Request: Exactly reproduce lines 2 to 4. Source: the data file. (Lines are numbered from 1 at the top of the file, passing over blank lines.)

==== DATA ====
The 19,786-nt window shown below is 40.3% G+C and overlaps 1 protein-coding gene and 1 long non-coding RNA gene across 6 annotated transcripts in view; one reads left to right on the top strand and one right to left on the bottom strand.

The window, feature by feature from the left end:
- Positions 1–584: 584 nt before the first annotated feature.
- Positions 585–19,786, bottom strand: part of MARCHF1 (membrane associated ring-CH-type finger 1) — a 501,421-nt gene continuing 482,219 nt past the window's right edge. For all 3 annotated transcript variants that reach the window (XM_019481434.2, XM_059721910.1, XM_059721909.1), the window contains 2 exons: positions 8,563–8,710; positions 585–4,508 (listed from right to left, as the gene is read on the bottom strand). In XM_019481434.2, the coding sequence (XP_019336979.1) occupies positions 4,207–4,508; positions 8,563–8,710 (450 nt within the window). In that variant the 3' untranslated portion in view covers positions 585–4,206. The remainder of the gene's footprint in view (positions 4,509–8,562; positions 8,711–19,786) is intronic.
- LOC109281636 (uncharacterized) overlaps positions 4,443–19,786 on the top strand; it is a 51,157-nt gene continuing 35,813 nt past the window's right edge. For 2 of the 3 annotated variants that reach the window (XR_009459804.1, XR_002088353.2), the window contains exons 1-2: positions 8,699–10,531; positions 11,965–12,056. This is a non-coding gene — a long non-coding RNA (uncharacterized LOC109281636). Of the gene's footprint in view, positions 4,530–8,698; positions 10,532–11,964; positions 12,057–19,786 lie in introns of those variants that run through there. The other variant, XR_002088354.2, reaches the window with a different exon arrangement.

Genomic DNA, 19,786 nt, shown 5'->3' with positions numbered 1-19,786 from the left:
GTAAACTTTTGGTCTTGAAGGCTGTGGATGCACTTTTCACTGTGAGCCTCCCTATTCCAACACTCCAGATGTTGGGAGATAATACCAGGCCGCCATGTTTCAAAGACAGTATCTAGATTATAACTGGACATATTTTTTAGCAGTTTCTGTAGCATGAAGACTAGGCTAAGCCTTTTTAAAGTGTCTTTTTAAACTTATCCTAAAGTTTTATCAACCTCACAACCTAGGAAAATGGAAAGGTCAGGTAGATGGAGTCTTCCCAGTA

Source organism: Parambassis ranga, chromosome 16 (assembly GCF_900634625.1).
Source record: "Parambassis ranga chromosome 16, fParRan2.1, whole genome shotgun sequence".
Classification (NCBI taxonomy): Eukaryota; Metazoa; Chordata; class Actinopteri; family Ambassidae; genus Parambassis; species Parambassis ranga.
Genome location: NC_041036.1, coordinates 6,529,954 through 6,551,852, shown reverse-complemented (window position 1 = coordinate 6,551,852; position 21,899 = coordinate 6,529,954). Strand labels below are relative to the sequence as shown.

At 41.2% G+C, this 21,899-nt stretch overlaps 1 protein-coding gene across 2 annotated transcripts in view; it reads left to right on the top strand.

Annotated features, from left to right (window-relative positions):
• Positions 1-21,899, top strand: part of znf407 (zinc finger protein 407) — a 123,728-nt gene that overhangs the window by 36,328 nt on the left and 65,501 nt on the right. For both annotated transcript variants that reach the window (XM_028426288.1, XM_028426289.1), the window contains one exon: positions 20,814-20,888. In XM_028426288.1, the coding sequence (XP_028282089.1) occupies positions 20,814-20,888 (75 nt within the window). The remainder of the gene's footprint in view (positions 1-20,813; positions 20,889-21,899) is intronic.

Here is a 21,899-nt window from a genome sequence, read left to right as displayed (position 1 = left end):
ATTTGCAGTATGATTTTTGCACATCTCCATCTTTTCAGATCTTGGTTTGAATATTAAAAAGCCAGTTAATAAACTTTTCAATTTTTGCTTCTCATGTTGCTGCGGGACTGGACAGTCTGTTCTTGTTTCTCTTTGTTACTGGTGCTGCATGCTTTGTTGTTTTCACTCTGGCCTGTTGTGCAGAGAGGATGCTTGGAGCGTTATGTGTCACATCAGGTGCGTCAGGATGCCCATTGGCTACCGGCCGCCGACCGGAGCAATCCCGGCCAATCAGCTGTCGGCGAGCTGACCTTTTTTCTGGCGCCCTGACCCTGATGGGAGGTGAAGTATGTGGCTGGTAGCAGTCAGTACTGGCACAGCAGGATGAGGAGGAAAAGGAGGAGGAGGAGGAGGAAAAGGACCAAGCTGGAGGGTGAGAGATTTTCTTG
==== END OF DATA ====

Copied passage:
The window, feature by feature from the left end:
- Positions 1–584: 584 nt before the first annotated feature.
- Positions 585–19,786, bottom strand: part of MARCHF1 (membrane associated ring-CH-type finger 1) — a 501,421-nt gene continuing 482,219 nt past the window's right edge. For all 3 annotated transcript variants that reach the window (XM_019481434.2, XM_059721910.1, XM_059721909.1), the window contains 2 exons: positions 8,563–8,710; positions 585–4,508 (listed from right to left, as the gene is read on the bottom strand). In XM_019481434.2, the coding sequence (XP_019336979.1) occupies positions 4,207–4,508; positions 8,563–8,710 (450 nt within the window). In that variant the 3' untranslated portion in view covers positions 585–4,206. The remainder of the gene's footprint in view (positions 4,509–8,562; positions 8,711–19,786) is intronic.